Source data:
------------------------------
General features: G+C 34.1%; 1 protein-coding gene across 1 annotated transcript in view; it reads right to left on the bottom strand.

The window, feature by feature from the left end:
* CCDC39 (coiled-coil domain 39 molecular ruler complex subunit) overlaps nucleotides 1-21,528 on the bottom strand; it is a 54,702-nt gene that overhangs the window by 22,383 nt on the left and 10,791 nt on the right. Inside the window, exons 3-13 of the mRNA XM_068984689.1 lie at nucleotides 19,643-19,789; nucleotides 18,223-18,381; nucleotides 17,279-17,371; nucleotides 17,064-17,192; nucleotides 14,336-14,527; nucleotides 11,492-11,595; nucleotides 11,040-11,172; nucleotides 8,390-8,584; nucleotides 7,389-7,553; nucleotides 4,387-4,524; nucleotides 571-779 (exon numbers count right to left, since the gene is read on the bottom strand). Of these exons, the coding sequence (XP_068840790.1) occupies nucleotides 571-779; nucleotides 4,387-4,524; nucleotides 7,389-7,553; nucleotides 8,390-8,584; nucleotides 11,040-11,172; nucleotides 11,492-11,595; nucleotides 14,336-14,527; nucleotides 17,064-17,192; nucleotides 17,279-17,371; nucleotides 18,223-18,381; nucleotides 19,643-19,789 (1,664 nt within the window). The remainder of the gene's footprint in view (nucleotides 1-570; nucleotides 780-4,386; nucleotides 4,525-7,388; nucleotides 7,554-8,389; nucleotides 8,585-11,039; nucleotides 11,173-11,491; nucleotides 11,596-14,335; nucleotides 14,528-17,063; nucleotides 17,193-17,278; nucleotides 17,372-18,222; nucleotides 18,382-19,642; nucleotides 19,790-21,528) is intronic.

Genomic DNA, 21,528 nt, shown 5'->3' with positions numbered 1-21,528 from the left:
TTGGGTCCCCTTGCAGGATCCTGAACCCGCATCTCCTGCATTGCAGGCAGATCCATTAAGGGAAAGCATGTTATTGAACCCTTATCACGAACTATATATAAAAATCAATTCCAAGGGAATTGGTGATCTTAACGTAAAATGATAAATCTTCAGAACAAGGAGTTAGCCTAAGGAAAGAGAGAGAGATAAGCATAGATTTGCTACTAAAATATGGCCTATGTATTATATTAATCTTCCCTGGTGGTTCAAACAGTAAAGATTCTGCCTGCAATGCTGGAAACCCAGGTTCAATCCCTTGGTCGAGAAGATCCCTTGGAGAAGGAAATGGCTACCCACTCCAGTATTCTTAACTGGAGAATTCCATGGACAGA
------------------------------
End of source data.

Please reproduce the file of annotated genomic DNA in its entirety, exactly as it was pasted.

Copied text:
General features: G+C 34.1%; 1 protein-coding gene across 1 annotated transcript in view; it reads right to left on the bottom strand.

The window, feature by feature from the left end:
* CCDC39 (coiled-coil domain 39 molecular ruler complex subunit) overlaps nucleotides 1-21,528 on the bottom strand; it is a 54,702-nt gene that overhangs the window by 22,383 nt on the left and 10,791 nt on the right. Inside the window, exons 3-13 of the mRNA XM_068984689.1 lie at nucleotides 19,643-19,789; nucleotides 18,223-18,381; nucleotides 17,279-17,371; nucleotides 17,064-17,192; nucleotides 14,336-14,527; nucleotides 11,492-11,595; nucleotides 11,040-11,172; nucleotides 8,390-8,584; nucleotides 7,389-7,553; nucleotides 4,387-4,524; nucleotides 571-779 (exon numbers count right to left, since the gene is read on the bottom strand). Of these exons, the coding sequence (XP_068840790.1) occupies nucleotides 571-779; nucleotides 4,387-4,524; nucleotides 7,389-7,553; nucleotides 8,390-8,584; nucleotides 11,040-11,172; nucleotides 11,492-11,595; nucleotides 14,336-14,527; nucleotides 17,064-17,192; nucleotides 17,279-17,371; nucleotides 18,223-18,381; nucleotides 19,643-19,789 (1,664 nt within the window). The remainder of the gene's footprint in view (nucleotides 1-570; nucleotides 780-4,386; nucleotides 4,525-7,388; nucleotides 7,554-8,389; nucleotides 8,585-11,039; nucleotides 11,173-11,491; nucleotides 11,596-14,335; nucleotides 14,528-17,063; nucleotides 17,193-17,278; nucleotides 17,372-18,222; nucleotides 18,382-19,642; nucleotides 19,790-21,528) is intronic.

Genomic DNA, 21,528 nt, shown 5'->3' with positions numbered 1-21,528 from the left:
TTGGGTCCCCTTGCAGGATCCTGAACCCGCATCTCCTGCATTGCAGGCAGATCCATTAAGGGAAAGCATGTTATTGAACCCTTATCACGAACTATATATAAAAATCAATTCCAAGGGAATTGGTGATCTTAACGTAAAATGATAAATCTTCAGAACAAGGAGTTAGCCTAAGGAAAGAGAGAGAGATAAGCATAGATTTGCTACTAAAATATGGCCTATGTATTATATTAATCTTCCCTGGTGGTTCAAACAGTAAAGATTCTGCCTGCAATGCTGGAAACCCAGGTTCAATCCCTTGGTCGAGAAGATCCCTTGGAGAAGGAAATGGCTACCCACTCCAGTATTCTTAACTGGAGAATTCCATGGACAGA